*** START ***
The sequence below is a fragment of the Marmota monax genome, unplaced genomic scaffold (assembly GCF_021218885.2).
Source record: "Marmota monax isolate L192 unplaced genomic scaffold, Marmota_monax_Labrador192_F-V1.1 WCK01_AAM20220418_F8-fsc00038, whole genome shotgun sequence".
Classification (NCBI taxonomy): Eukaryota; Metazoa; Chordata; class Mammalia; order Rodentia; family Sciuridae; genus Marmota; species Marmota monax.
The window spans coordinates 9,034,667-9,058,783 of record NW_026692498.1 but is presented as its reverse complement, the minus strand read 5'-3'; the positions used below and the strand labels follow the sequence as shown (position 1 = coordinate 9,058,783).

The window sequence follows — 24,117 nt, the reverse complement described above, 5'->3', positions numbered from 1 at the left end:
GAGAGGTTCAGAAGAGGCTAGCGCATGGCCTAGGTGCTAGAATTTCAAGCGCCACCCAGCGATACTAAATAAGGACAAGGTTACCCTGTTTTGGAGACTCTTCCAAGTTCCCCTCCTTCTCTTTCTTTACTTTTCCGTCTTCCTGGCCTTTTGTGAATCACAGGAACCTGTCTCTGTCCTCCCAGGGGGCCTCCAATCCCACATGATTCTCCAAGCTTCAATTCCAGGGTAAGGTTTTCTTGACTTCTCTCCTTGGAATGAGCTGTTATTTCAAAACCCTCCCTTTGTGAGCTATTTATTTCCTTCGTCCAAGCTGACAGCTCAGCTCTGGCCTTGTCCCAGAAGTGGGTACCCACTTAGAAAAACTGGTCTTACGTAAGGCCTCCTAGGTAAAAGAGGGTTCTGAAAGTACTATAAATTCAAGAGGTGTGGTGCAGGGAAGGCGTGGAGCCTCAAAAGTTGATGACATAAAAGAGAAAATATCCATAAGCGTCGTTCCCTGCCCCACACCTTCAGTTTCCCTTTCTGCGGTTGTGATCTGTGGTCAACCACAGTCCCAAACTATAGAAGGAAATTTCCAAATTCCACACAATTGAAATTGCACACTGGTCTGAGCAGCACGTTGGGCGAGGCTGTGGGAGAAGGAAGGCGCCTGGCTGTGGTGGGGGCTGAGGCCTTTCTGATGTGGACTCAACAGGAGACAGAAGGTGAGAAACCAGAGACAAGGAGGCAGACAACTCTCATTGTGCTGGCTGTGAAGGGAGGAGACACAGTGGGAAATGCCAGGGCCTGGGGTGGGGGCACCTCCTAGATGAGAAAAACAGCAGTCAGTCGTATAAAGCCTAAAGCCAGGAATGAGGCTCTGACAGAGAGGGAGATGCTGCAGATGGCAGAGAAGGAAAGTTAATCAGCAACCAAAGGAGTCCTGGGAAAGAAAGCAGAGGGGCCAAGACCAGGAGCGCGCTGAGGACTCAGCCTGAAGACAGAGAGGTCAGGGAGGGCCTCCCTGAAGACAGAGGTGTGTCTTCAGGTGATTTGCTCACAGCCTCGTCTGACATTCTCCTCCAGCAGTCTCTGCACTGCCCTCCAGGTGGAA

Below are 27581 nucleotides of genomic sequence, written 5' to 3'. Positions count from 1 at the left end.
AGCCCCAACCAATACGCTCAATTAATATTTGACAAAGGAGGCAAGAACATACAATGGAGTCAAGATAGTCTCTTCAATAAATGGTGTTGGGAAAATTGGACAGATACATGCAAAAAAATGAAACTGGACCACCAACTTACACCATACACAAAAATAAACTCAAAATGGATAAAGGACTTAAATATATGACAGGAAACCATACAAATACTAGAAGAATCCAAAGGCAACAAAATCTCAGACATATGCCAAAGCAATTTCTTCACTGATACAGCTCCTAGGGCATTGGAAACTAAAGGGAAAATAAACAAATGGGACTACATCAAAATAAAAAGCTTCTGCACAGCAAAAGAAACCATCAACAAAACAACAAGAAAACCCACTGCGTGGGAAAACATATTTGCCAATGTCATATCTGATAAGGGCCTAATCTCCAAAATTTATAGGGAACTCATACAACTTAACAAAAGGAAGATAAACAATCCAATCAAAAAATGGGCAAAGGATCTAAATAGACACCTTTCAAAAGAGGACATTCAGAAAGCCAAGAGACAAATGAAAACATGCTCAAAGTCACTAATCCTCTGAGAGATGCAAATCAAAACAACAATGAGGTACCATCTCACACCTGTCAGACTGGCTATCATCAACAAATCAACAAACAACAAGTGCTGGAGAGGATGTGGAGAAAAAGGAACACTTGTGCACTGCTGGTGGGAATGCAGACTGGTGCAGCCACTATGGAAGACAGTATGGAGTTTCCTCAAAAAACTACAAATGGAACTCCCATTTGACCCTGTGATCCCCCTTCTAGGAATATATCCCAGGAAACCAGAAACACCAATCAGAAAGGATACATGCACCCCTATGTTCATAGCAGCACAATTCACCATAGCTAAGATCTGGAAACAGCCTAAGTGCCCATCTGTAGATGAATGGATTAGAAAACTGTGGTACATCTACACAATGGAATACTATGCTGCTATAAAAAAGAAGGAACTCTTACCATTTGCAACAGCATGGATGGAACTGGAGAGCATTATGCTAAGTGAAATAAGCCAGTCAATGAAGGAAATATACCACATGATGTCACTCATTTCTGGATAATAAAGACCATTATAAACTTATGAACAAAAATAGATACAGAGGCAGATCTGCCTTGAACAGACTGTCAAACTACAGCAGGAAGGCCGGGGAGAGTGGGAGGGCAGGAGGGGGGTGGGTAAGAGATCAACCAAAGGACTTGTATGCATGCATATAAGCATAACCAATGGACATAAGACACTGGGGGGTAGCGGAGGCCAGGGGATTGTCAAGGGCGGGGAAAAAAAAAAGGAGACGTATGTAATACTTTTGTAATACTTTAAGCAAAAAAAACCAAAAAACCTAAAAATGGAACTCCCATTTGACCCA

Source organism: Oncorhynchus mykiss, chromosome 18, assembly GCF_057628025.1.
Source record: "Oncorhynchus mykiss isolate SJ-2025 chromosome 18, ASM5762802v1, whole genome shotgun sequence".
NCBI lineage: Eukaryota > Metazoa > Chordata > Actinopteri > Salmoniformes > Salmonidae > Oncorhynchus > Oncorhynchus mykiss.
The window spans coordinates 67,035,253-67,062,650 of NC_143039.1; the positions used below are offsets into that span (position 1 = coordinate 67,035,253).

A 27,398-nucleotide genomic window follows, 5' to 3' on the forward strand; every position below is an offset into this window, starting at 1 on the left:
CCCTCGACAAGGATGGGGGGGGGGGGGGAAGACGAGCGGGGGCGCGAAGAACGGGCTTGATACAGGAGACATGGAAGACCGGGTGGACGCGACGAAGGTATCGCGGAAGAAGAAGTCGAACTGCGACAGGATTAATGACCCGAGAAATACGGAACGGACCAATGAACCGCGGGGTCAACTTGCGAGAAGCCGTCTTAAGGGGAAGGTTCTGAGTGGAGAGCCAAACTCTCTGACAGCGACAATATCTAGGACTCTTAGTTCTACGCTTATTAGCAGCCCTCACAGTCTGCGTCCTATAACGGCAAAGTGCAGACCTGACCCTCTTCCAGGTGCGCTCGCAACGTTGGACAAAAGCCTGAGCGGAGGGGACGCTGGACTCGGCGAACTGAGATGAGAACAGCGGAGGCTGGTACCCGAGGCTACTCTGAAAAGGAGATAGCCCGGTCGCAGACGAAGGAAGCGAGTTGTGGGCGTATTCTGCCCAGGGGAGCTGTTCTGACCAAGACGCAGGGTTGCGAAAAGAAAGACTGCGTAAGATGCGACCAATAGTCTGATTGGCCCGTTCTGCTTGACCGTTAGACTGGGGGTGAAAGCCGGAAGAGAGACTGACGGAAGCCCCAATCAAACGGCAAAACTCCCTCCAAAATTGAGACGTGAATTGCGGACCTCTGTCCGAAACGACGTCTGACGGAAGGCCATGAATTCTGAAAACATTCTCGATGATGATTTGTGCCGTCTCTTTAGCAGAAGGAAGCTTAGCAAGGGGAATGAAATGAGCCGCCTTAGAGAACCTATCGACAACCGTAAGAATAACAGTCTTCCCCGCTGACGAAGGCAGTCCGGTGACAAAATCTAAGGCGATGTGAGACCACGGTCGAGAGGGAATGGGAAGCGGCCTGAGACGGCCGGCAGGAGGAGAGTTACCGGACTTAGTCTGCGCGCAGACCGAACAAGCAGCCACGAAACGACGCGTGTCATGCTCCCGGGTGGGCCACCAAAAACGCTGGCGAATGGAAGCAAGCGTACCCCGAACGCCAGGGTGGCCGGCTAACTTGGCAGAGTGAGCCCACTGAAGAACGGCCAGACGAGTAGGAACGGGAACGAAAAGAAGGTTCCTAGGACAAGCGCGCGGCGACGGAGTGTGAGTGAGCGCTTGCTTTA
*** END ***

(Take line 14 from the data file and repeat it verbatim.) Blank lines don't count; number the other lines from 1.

CCCTCGACAAGGATGGGGGGGGGGGGGGAAGACGAGCGGGGGCGCGAAGAACGGGCTTGATACAGGAGACATGGAAGACCGGGTGGACGCGACGAAGGTATCGCGGAAGAAGAAGTCGAACTGCGACAGGATTAATGACCCGAGAAATACGGAACGGACCAATGAACCGCGGGGTCAACTTGCGAGAAGCCGTCTTAAGGGGAAGGTTCTGAGTGGAGAGCCAAACTCTCTGACAGCGACAATATCTAGGACTCTTAGTTCTACGCTTATTAGCAGCCCTCACAGTCTGCGTCCTATAACGGCAAAGTGCAGACCTGACCCTCTTCCAGGTGCGCTCGCAACGTTGGACAAAAGCCTGAGCGGAGGGGACGCTGGACTCGGCGAACTGAGATGAGAACAGCGGAGGCTGGTACCCGAGGCTACTCTGAAAAGGAGATAGCCCGGTCGCAGACGAAGGAAGCGAGTTGTGGGCGTATTCTGCCCAGGGGAGCTGTTCTGACCAAGACGCAGGGTTGCGAAAAGAAAGACTGCGTAAGATGCGACCAATAGTCTGATTGGCCCGTTCTGCTTGACCGTTAGACTGGGGGTGAAAGCCGGAAGAGAGACTGACGGAAGCCCCAATCAAACGGCAAAACTCCCTCCAAAATTGAGACGTGAATTGCGGACCTCTGTCCGAAACGACGTCTGACGGAAGGCCATGAATTCTGAAAACATTCTCGATGATGATTTGTGCCGTCTCTTTAGCAGAAGGAAGCTTAGCAAGGGGAATGAAATGAGCCGCCTTAGAGAACCTATCGACAACCGTAAGAATAACAGTCTTCCCCGCTGACGAAGGCAGTCCGGTGACAAAATCTAAGGCGATGTGAGACCACGGTCGAGAGGGAATGGGAAGCGGCCTGAGACGGCCGGCAGGAGGAGAGTTACCGGACTTAGTCTGCGCGCAGACCGAACAAGCAGCCACGAAACGACGCGTGTCATGCTCCCGGGTGGGCCACCAAAAACGCTGGCGAATGGAAGCAAGCGTACCCCGAACGCCAGGGTGGCCGGCTAACTTGGCAGAGTGAGCCCACTGAAGAACGGCCAGACGAGTAGGAACGGGAACGAAAAGAAGGTTCCTAGGACAAGCGCGCGGCGACGGAGTGTGAGTGAGCGCTTGCTTTA